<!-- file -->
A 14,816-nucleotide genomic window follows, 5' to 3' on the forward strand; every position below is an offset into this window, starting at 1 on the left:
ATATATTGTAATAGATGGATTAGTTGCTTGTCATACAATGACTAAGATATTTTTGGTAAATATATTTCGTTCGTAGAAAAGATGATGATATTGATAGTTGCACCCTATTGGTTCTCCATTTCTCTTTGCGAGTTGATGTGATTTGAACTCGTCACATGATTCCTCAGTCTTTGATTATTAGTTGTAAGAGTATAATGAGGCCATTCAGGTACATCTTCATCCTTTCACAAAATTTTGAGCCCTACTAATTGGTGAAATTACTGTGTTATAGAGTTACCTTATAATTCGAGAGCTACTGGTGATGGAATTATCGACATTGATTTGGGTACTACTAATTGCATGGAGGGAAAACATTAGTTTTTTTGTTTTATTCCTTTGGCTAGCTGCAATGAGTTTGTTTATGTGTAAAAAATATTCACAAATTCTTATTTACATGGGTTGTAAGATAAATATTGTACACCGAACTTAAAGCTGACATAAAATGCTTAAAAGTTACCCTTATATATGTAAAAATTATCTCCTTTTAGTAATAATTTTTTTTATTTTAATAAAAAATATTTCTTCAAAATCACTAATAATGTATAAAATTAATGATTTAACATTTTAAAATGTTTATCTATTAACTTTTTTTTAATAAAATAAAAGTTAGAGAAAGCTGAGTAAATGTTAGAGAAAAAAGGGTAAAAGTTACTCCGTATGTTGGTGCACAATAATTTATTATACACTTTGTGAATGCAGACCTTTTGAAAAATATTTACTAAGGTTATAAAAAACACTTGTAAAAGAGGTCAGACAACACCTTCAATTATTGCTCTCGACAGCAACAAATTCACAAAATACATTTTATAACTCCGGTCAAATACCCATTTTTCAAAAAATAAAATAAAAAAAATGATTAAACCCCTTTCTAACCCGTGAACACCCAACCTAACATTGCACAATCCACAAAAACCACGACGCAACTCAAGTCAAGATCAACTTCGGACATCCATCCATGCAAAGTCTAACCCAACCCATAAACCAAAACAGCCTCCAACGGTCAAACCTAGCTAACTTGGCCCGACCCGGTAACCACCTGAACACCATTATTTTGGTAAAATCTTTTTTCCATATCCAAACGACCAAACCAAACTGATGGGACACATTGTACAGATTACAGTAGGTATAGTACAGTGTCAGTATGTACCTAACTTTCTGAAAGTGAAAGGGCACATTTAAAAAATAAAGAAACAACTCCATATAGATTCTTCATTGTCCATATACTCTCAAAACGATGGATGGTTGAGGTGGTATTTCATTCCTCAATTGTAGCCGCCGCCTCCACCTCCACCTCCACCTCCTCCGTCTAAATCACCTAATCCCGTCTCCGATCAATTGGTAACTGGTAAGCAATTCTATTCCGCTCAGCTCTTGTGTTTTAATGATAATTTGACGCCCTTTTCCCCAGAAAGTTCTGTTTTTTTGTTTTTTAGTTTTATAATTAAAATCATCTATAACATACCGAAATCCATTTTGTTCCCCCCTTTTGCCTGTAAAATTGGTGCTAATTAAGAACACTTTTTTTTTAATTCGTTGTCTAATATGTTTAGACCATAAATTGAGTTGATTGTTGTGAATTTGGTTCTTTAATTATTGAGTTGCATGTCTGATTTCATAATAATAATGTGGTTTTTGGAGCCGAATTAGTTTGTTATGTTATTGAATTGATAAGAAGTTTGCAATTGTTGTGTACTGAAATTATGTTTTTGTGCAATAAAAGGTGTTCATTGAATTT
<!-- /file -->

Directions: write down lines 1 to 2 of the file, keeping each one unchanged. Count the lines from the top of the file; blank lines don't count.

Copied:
A 14,816-nucleotide genomic window follows, 5' to 3' on the forward strand; every position below is an offset into this window, starting at 1 on the left:
ATATATTGTAATAGATGGATTAGTTGCTTGTCATACAATGACTAAGATATTTTTGGTAAATATATTTCGTTCGTAGAAAAGATGATGATATTGATAGTTGCACCCTATTGGTTCTCCATTTCTCTTTGCGAGTTGATGTGATTTGAACTCGTCACATGATTCCTCAGTCTTTGATTATTAGTTGTAAGAGTATAATGAGGCCATTCAGGTACATCTTCATCCTTTCACAAAATTTTGAGCCCTACTAATTGGTGAAATTACTGTGTTATAGAGTTACCTTATAATTCGAGAGCTACTGGTGATGGAATTATCGACATTGATTTGGGTACTACTAATTGCATGGAGGGAAAACATTAGTTTTTTTGTTTTATTCCTTTGGCTAGCTGCAATGAGTTTGTTTATGTGTAAAAAATATTCACAAATTCTTATTTACATGGGTTGTAAGATAAATATTGTACACCGAACTTAAAGCTGACATAAAATGCTTAAAAGTTACCCTTATATATGTAAAAATTATCTCCTTTTAGTAATAATTTTTTTTATTTTAATAAAAAATATTTCTTCAAAATCACTAATAATGTATAAAATTAATGATTTAACATTTTAAAATGTTTATCTATTAACTTTTTTTTAATAAAATAAAAGTTAGAGAAAGCTGAGTAAATGTTAGAGAAAAAAGGGTAAAAGTTACTCCGTATGTTGGTGCACAATAATTTATTATACACTTTGTGAATGCAGACCTTTTGAAAAATATTTACTAAGGTTATAAAAAACACTTGTAAAAGAGGTCAGACAACACCTTCAATTATTGCTCTCGACAGCAACAAATTCACAAAATACATTTTATAACTCCGGTCAAATACCCATTTTTCAAAAAATAAAATAAAAAAAATGATTAAACCCCTTTCTAACCCGTGAACACCCAACCTAACATTGCACAATCCACAAAAACCACGACGCAACTCAAGTCAAGATCAACTTCGGACATCCATCCATGCAAAGTCTAACCCAACCCATAAACCAAAACAGCCTCCAACGGTCAAACCTAGCTAACTTGGCCCGACCCGGTAACCACCTGAACACCATTATTTTGGTAAAATCTTTTTTCCATATCCAAACGACCAAACCAAACTGATGGGACACATTGTACAGATTACAGTAGGTATAGTACAGTGTCAGTATGTACCTAACTTTCTGAAAGTGAAAGGGCACATTTAAAAAATAAAGAAACAACTCCATATAGATTCTTCATTGTCCATATACTCTCAAAACGATGGATGGTTGAGGTGGTATTTCATTCCTCAATTGTAGCCGCCGCCTCCACCTCCACCTCCACCTCCTCCGTCTAAATCACCTAATCCCGTCTCCGATCAATTGGTAACTGGTAAGCAATTCTATTCCGCTCAGCTCTTGTGTTTTAATGATAATTTGACGCCCTTTTCCCCAGAAAGTTCTGTTTTTTTGTTTTTTAGTTTTATAATTAAAATCATCTATAACATACCGAAATCCATTTTGTTCCCCCCTTTTGCCTGTAAAATTGGTGCTAATTAAGAACACTTTTTTTTTAATTCGTTGTCTAATATGTTTAGACCATAAATTGAGTTGATTGTTGTGAATTTGGTTCTTTAATTATTGAGTTGCATGTCTGATTTCATAATAATAATGTGGTTTTTGGAGCCGAATTAGTTTGTTATGTTATTGAATTGATAAGAAGTTTGCAATTGTTGTGTACTGAAATTATGTTTTTGTGCAATAAAAGGTGTTCATTGAATTT